Netflix Awakens: the Anime Chapter

I’m always looking for something good to watch and I’m always trying to revive my paltry Japanese skills which I learned so long ago watching TV and playing with neighbor kids in Kagoshima as a boy. Thanks to a recent increase in the availability of decent anime on Netflix, I can do both pretty easily.

Ajin is a Netflix Original series about a boy named Kei who discovers he’s a Demi Human. He can’t be killed – at least not permanently. Society in general is trying to deal with the Ajin with varying methodologies. In Japan, they apparently favor the “round ‘em up and perform painful science experiments on them” approach, as Kei soon discovers. Kei has to figure out not only the answers to philosophical questions like “am I human?” and “what is that black ghost thing that’s following me around?”, but also who he can trust – a question that applies to both regular humans and other Ajin. Like any good series full of characters at odds with each other, Ajin masquerades and reveals motivations as needed to keep the viewers guessing.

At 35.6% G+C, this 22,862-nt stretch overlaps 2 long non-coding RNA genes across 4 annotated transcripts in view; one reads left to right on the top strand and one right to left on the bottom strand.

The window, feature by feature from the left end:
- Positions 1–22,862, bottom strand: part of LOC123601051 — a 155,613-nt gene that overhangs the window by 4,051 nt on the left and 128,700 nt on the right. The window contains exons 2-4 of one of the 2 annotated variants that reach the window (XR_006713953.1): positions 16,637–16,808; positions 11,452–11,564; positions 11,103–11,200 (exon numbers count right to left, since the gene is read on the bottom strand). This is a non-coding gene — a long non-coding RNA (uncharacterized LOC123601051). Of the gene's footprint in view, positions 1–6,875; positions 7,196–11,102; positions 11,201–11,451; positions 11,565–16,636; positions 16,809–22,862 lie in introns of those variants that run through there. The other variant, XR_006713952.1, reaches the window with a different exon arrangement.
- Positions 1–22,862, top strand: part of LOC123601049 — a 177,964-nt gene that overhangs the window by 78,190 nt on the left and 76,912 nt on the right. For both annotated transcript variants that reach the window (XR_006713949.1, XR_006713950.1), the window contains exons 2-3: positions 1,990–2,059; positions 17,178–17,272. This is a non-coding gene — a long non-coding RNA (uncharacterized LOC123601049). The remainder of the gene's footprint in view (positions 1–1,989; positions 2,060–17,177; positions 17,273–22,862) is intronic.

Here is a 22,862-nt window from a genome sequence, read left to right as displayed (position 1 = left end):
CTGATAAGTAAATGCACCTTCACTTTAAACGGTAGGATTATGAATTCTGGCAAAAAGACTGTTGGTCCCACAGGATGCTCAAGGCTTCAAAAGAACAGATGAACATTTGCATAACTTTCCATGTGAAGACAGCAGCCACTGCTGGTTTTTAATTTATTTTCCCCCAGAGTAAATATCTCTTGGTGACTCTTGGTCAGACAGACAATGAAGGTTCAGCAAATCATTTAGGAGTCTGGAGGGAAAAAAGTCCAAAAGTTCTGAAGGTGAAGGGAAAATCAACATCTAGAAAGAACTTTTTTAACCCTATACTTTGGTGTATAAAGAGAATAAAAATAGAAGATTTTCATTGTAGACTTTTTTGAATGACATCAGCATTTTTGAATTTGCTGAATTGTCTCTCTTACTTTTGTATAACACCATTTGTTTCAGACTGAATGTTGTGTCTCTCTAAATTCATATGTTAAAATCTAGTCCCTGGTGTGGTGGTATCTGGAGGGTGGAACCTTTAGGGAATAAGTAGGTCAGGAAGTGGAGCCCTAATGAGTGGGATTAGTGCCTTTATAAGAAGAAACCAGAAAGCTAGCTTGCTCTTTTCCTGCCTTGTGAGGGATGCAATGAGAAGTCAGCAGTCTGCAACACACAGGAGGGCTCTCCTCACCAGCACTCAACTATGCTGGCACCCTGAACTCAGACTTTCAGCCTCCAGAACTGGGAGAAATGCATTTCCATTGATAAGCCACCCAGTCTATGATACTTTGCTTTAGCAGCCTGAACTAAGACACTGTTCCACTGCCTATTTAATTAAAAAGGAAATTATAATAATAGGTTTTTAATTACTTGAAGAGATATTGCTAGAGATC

In terms of artistic quality, it’s cinematic. The artwork is outstanding, and the people in the show are (mostly) realistically portrayed, including funky looking character motion that looks very real, as though actors and mo-cap are at play here, but off just slightly enough to increase dramatic and stylistic effect and remind people that they are, after all, watching anime and not a movie.

I am just starting episode 6 of 13 in season 1, and so far, it’s definitely a keeper. If you are rusty on your Japanese or don’t know Japanese to begin with, the subtitles are quite good at conveying the actual content and context of the conversations.